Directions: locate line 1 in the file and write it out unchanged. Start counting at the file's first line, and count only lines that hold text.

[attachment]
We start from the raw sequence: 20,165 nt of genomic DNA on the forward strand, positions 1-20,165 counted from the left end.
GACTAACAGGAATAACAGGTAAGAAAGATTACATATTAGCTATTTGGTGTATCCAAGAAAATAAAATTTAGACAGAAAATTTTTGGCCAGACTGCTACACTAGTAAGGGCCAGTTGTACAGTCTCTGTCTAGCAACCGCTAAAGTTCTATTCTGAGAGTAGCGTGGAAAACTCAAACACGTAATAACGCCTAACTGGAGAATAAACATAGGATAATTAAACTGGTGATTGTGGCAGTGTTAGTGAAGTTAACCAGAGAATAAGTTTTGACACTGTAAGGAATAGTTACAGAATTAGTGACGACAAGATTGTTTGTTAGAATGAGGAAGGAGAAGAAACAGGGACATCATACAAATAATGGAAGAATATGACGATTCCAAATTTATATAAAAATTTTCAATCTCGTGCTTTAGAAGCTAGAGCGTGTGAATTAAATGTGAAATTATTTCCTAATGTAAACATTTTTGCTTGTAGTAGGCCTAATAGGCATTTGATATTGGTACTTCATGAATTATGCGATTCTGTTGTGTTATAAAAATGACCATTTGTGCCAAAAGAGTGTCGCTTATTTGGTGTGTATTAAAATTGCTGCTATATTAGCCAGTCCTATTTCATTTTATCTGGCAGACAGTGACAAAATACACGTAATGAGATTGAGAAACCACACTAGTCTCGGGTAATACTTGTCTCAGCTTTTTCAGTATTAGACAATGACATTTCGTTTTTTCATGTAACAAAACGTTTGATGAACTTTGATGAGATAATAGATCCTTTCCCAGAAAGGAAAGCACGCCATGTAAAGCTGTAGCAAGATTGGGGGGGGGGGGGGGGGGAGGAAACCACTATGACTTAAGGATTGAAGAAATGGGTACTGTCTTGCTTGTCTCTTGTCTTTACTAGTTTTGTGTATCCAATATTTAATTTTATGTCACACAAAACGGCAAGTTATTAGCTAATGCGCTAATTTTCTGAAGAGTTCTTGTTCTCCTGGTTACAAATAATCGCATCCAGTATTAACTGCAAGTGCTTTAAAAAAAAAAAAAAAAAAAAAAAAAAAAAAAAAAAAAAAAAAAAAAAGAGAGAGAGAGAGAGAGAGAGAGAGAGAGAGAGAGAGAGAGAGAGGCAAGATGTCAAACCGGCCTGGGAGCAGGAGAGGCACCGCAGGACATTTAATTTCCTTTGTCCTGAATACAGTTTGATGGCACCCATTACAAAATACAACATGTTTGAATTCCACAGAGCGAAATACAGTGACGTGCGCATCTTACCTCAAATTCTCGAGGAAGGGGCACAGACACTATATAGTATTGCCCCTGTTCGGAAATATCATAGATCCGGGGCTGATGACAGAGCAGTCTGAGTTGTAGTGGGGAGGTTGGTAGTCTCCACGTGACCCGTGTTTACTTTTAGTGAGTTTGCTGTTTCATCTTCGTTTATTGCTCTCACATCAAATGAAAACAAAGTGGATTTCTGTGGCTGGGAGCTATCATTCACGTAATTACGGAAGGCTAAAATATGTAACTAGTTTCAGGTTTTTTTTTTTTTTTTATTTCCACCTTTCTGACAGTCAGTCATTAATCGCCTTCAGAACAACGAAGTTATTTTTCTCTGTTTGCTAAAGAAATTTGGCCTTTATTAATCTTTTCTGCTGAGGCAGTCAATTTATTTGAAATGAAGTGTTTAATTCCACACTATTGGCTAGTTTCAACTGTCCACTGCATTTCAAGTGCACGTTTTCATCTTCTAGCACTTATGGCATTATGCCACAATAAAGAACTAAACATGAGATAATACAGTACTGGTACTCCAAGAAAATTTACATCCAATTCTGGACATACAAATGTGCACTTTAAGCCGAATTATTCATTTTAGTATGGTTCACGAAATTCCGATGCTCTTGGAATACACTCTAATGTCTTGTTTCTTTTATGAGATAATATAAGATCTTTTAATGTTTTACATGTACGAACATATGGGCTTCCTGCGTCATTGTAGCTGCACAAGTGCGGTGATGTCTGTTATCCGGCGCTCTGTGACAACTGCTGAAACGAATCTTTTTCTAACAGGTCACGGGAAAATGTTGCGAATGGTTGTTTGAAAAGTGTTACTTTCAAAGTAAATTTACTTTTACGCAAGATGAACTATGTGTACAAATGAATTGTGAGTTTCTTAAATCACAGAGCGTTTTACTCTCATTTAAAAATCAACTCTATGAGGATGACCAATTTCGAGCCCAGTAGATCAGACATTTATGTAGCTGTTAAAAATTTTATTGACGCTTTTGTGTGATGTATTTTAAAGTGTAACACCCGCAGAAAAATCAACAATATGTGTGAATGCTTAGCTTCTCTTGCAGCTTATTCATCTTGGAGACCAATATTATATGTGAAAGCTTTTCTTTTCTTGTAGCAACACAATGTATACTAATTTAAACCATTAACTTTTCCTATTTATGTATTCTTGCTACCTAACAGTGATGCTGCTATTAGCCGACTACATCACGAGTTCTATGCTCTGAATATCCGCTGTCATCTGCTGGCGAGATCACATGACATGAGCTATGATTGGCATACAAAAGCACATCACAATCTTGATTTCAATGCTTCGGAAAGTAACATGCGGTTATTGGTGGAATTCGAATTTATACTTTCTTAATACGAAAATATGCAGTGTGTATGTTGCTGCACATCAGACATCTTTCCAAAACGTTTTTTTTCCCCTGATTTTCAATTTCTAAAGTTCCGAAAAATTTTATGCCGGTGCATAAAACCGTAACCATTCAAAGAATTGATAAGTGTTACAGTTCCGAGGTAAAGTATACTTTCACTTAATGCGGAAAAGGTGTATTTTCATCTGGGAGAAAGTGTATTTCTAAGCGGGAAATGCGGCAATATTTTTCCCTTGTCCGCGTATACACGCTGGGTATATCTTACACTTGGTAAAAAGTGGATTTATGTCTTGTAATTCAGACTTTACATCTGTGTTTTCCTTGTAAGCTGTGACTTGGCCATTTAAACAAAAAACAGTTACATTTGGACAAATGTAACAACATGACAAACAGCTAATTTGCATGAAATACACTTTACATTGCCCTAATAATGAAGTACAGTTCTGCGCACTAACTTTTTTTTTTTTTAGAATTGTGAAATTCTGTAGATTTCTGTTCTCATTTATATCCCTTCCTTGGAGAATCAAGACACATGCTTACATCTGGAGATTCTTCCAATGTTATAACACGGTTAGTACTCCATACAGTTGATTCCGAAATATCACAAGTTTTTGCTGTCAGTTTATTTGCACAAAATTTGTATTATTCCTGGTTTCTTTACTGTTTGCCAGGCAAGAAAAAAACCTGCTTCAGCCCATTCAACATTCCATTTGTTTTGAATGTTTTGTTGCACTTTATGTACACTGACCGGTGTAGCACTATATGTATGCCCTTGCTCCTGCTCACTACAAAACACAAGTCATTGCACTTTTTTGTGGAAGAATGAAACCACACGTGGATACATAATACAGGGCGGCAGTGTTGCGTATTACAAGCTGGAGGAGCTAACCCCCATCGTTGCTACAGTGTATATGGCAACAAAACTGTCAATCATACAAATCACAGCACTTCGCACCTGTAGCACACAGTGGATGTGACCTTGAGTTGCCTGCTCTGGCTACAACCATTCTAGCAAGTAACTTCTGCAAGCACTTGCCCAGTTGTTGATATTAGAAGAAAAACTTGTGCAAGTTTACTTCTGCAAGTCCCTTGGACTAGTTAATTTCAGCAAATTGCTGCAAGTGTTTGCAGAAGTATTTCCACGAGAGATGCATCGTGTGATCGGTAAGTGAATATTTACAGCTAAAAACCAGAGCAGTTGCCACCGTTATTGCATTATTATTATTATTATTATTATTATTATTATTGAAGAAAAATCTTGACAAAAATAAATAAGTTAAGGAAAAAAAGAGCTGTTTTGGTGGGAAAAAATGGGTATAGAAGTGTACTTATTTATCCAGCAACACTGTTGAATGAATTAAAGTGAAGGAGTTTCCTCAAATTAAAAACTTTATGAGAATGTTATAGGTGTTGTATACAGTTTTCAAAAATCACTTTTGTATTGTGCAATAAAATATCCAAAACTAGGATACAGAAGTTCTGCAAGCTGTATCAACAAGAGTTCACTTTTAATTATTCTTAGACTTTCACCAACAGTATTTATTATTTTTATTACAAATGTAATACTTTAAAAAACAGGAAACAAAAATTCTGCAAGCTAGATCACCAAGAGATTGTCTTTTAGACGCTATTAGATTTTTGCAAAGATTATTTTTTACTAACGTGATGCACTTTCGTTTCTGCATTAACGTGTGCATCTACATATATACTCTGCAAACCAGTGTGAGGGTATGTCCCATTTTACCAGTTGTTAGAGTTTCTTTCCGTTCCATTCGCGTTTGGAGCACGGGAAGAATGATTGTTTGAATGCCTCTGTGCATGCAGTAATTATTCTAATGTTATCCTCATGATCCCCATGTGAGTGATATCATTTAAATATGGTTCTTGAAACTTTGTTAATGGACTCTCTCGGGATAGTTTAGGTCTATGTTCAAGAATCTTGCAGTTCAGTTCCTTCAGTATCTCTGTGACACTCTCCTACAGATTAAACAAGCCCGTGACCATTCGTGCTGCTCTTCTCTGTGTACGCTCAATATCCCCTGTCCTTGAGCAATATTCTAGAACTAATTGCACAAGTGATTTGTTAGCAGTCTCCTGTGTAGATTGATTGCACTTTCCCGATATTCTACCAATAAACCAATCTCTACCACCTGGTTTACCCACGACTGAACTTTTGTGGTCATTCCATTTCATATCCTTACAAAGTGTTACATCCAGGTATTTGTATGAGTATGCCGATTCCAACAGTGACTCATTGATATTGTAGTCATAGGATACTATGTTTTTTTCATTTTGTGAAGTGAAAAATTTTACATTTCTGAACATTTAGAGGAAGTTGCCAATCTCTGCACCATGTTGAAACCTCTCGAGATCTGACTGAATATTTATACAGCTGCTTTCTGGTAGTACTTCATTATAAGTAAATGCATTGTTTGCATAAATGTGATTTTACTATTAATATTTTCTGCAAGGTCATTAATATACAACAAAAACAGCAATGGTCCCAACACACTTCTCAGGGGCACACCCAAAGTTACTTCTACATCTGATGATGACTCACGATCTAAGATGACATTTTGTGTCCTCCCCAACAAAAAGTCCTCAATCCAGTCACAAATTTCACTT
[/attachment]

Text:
We start from the raw sequence: 20,165 nt of genomic DNA on the forward strand, positions 1-20,165 counted from the left end.